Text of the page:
hat do you seek in uncertain times? I believe it is a measure of assurance obtainable only by prognostication. I aim to satisfy this by three means.

First by calling to the stand as witnesses certain bones. The testimony of the bones!

Recently I visited the site of a remarkable find. It was in a shady glen, a grotto carved out into the bank of San Francisquito Creek, about fifteen feet below the street level, not far from the original residence of Senator Stanford (a contemporary of mine who bought much of the land flanking the creek in the 1880s, a time when my great real estate speculation had dissolved into a fiasco and I was recovering from that blow by writing  my famous book on Atlantis[1]) There has subsequently been been at least two skulls found at this same location. The first in early 1922, in April or May, by a student named Bruce Seymore. He found the skull sticking out of those gravels  about 6 feet above the ground. This young man took the skull to Professor Willis of the geology department who after returning to the creek to photograph the skull at the point of its discovery, advised a friend of his, Doctor Alex Hrdlicka, of the National Museum. 

My Dear Doctor Hrdlicka: Although it is more than 12 years since you and I rejuvenated an ancient man in South America, you are, I notice, still interested in our older inhabitants and I would, therefore, call your attention to a skull, which we have recently found in the alluvial gravels of this immediate vicinity...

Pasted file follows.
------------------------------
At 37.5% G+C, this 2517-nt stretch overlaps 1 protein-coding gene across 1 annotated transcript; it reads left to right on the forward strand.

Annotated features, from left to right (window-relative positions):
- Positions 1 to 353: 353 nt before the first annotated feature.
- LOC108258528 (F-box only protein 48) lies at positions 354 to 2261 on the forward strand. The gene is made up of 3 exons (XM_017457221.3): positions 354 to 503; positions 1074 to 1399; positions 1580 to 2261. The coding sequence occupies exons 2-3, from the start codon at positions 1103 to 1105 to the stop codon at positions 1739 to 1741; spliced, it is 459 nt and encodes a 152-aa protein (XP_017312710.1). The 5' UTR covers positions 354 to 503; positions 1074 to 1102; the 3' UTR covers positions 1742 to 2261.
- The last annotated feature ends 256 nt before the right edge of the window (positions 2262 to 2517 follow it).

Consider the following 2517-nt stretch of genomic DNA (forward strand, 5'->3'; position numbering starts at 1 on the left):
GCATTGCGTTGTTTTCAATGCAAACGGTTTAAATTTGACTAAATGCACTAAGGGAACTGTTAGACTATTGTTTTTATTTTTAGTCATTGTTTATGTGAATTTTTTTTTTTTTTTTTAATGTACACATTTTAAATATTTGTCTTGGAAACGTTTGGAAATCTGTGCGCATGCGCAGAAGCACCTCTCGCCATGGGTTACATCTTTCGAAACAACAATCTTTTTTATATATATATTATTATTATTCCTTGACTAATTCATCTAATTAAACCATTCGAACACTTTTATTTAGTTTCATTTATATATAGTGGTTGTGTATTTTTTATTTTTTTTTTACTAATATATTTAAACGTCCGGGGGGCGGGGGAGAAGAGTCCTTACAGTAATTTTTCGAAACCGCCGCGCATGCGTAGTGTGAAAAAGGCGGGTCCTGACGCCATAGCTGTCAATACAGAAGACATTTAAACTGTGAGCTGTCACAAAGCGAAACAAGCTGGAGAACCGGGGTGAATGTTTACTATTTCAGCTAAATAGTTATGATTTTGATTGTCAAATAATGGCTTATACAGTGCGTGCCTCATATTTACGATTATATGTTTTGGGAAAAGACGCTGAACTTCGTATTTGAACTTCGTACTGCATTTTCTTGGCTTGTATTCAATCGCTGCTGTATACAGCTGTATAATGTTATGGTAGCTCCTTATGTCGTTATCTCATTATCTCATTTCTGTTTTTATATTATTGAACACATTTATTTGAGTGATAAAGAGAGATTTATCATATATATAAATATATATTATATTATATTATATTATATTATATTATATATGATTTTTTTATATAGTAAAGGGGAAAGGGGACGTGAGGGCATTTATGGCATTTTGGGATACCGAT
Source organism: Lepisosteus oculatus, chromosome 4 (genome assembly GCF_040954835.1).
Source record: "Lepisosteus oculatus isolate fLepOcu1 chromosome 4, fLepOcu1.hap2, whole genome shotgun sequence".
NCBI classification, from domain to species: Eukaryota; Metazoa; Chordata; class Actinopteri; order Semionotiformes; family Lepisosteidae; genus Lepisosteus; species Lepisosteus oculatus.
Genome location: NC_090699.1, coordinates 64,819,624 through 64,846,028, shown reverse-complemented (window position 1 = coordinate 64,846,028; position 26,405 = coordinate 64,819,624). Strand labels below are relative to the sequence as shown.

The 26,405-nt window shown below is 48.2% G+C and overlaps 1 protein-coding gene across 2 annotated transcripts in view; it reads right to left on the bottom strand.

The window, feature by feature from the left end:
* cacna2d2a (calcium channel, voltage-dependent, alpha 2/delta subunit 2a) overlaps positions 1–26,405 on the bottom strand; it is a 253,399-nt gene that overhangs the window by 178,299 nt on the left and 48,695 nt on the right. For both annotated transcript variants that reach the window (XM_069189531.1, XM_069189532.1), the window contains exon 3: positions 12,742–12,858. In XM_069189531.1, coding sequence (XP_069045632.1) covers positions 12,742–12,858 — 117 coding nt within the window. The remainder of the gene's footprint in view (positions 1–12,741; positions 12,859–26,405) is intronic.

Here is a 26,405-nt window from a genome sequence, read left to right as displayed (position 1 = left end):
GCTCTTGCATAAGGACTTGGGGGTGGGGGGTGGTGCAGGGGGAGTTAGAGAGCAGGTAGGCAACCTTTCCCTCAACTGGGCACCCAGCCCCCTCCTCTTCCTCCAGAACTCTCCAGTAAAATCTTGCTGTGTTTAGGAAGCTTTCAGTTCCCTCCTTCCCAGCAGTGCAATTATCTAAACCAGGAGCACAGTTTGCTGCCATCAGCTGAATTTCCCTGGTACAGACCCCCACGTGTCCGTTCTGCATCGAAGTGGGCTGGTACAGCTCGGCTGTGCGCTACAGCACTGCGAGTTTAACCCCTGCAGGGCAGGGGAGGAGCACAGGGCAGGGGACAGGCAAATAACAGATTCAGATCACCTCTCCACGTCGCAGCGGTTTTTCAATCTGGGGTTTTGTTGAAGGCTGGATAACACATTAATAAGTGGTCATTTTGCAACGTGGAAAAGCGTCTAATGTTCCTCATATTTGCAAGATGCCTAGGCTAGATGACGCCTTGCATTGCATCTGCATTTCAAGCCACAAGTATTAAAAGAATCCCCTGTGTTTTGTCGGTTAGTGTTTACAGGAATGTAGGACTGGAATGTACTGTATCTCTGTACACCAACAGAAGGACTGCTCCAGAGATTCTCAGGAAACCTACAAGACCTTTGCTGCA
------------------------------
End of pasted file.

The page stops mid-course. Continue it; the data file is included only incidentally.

Soon after the doctor wrote back saying that he thought that the skull was probably not much older than ten thousand years, humans of those days being at best very scarce on the continent. Professor Willis had judged that the geological deposits in which the skull was found were more than four thousand years old. Considering the extreme difficulty of absolute dating in those days, these estimates, bracketing it between four and ten thousand years old, are remarkably good, as subsequent events were to show.[2]

In the spring of 1963 part of a human vertabra was exposed on the other side of the creek, nearby, at a depth of sixteen and a half feet. The skeleton was excavated by Stanford University Professor Bert Gerow and some students who discovered it to be a young man who had been buried oriented North seventy degrees east along with three arrowheads of Monterey chert, two rodent incisors, an eccentric pebble of probable marine origin, and a fragment of the milk canine of a large carnivore, probably a bear. There was enough charcoal to date the burial at 4350 and 4400 radiocarbon years before present. Depth of burial was sixteen feet below the level of the present ground. 

3000 BC [3]. A thousand six hundred years before the fall of Troy! 


[1] Donnelly, Atlantis, 1882 
[2] One senses that an objective of this academic interest was to demonstrate the antiquity of man, thus denying the prospect of special creation. See Gerow for background on these finds. 
[3] Radiocarbon years are subject to correction (add 600 years in this age range) to attain our conventional calendar years, which I shall here set forth in the traditional BC/AD form. 
[4]Note the stratigraphic position of the skull at the point indicated as being 5840 BP.